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WASHINGTON: Amazon is building a $120 million processing facility at NASA’s Kennedy Space Center in Florida for its thousands of planned Kuiper internet satellites.
The 100,000 square-foot building is part of the roughly $10 billion that Amazon has vowed to invest in its Kuiper project, a planned network of 3,200 low Earth-orbiting satellites designed to beam broadband internet globally.
The Kuiper internet network, which will largely compete with Starlink from Elon Musk’s SpaceX, is expected to complement Amazon’s web services powerhouse.
The Florida facility will employ 50 staff and be a last stop for Amazon’s Kuiper satellites before they go to space, after being manufactured at the Kuiper project’s primary plant in Redmond, Washington.
A ten-story-tall room will allow the satellites to be fitted into rocket payload farings, the protective shell around satellites that sit atop the rocket.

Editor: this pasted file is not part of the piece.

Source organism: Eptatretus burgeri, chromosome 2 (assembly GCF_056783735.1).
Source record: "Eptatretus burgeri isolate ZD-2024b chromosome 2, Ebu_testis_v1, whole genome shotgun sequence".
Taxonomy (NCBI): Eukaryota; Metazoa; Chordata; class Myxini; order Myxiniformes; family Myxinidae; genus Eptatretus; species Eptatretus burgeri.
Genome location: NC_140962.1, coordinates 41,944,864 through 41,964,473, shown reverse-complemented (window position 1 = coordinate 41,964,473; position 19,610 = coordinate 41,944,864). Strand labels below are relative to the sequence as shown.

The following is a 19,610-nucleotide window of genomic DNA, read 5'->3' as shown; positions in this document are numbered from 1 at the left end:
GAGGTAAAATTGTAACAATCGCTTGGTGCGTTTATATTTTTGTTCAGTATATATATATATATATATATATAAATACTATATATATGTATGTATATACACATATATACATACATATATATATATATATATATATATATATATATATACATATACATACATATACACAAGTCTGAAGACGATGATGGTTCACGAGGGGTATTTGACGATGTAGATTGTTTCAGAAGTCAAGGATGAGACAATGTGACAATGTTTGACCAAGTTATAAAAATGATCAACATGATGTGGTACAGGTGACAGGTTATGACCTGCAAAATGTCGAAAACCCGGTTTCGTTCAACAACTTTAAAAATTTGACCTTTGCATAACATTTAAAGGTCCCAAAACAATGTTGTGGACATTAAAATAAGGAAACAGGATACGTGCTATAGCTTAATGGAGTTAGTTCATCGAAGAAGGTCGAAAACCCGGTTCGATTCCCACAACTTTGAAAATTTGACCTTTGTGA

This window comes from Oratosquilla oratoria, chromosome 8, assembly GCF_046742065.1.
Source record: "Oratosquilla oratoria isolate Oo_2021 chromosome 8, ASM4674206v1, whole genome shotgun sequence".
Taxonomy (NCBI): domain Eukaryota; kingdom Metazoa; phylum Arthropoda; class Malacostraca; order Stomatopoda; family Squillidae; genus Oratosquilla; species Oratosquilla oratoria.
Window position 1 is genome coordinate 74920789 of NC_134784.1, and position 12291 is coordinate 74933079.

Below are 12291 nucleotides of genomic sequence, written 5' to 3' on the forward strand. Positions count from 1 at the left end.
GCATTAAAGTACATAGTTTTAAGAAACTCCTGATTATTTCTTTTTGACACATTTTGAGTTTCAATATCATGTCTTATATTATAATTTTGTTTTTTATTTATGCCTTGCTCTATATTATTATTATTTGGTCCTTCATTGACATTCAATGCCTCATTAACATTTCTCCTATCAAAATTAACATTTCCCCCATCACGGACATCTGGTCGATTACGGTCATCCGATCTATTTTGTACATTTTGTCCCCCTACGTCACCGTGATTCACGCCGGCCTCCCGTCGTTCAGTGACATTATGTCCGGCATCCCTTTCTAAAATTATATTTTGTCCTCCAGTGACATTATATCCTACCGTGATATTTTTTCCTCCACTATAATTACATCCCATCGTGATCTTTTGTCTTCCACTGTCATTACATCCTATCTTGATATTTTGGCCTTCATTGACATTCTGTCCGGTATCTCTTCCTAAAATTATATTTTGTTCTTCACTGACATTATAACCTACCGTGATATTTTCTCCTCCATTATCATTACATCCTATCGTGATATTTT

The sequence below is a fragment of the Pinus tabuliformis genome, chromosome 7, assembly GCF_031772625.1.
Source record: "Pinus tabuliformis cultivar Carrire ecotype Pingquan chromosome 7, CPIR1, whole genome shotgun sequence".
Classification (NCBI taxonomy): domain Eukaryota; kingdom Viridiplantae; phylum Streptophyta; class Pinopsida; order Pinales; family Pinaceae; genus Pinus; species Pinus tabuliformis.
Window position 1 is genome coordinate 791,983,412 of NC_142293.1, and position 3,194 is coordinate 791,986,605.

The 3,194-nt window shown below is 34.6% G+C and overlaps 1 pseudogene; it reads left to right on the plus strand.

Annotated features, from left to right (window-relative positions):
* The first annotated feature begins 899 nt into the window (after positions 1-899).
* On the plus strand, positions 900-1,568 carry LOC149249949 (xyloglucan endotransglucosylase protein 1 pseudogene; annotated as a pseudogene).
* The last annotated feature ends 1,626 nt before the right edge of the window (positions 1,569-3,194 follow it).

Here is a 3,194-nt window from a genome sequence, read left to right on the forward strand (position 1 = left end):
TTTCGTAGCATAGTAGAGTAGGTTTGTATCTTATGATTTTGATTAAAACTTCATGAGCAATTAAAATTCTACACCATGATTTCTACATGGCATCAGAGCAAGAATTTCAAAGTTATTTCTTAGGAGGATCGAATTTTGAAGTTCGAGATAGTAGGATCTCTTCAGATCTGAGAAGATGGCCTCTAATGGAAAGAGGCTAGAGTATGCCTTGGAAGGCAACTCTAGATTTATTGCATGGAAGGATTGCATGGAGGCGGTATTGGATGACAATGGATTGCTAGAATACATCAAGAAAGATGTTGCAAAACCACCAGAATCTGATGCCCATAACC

Amazon began construction of the site in January and plans to complete it by late 2024, with a target to ship the first batch of satellites to the facility for processing in the first half of 2025, said Steve Metayer, Amazon’s vice president of Kuiper Production Operations.
Amazon aims to launch its first mass-produced satellites by early 2024, kicking off a sprint to deploy half of the network into orbit by 2026, as required by U.S. regulators.
The company has bagged 77 heavy-lift rocket launch contracts, potentially worth billions of dollars combined, mostly from the Boeing-Lockheed joint venture United Launch Alliance and Jeff Bezos’s space company Blue Origin.
Amazon plans to launch its first few prototype satellites to space by the end of the year, followed by launches of its first mass-produced satellites in 2024. Testing the service with corporate and government customers will begin that year, the company said.